I found Cinder interesting, though a bit out of her element, but that is understandable. She didn't really have a personality at this point, but that can be because of the amnesia.
The twist at the end was good, and made me more interested in this world. I'm sure it'll come up later in the story and it makes me curious as to what will happen.

Overall, as a short story it was interesting, and can be enjoyed as a whole. It also made me want to read more. Therefore, I gave it 4 stars, and hopefully I'll give at least that amount to the actual books as well.

Monday, June 24, 2013

Heat Wave (Nikki Heat, #1) by Richard Castle * * *

This is a crime novel. It has aspects of romance, but not very pronounced.

There is a mystery behind the novel, which is the identity of the original author. While reading it, I noticed that whoever wrote it, has a good knowledge of close combat, less of guns. Is probably male. He's not very good at writing romance though.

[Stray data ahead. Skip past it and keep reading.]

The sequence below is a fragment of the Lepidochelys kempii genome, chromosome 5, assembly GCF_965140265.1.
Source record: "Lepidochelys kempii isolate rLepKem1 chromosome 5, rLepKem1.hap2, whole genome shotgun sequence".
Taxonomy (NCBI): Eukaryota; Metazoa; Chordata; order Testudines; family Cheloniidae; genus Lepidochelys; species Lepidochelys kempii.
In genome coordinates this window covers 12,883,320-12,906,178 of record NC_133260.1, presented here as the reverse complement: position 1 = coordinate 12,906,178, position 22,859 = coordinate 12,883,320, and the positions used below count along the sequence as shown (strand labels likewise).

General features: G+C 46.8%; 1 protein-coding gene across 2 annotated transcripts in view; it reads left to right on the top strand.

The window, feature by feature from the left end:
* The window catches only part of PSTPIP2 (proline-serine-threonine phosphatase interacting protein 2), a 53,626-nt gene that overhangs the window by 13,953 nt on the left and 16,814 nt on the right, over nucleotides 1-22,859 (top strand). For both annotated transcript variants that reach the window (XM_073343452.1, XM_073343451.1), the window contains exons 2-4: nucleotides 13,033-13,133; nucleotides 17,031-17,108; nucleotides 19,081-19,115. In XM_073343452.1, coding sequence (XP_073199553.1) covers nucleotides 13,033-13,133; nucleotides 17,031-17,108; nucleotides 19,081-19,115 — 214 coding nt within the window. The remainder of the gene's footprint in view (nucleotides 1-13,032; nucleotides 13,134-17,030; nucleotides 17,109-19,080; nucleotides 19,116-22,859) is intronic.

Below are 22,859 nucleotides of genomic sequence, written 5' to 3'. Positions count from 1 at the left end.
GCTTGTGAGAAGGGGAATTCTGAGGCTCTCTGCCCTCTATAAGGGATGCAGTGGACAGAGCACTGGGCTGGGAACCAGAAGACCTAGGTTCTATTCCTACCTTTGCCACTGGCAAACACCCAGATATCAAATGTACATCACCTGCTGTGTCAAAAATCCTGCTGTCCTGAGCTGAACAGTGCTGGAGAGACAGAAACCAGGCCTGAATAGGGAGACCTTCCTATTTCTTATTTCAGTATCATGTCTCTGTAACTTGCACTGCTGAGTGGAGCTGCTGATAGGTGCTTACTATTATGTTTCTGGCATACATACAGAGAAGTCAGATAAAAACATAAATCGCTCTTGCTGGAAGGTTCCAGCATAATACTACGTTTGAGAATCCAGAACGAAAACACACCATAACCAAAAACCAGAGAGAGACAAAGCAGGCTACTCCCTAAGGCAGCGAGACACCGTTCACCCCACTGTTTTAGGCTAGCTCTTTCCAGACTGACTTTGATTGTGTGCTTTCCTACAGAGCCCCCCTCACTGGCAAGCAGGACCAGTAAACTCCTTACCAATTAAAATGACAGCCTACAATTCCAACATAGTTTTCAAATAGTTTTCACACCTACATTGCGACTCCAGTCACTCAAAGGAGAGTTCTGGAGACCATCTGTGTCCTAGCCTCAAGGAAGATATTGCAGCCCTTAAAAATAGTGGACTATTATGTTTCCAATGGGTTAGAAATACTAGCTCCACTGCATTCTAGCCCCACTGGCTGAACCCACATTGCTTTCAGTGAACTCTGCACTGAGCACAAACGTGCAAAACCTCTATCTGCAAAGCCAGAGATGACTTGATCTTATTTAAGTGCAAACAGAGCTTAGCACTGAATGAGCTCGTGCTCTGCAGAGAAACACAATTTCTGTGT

That was one problem I found with the novel. The romance is very forced. In the TV series, the romance comes about slowly, and seems like a natural progression of their relationship. Here it seems sudden, and almost like it's not a part of the whole narrative. The famed sex scene was okay, though I'm not a good measure of its quality nowadays.

The crime part was pretty good. A bit slow going at times, but the mystery was interesting, and while you don't realise the solution on the fifth page, it is solvable. The number of deaths is not ridiculously high as in the case with some crime stories. The depiction of the action is good, and understandable for the person not knowledgeable about combat and arms.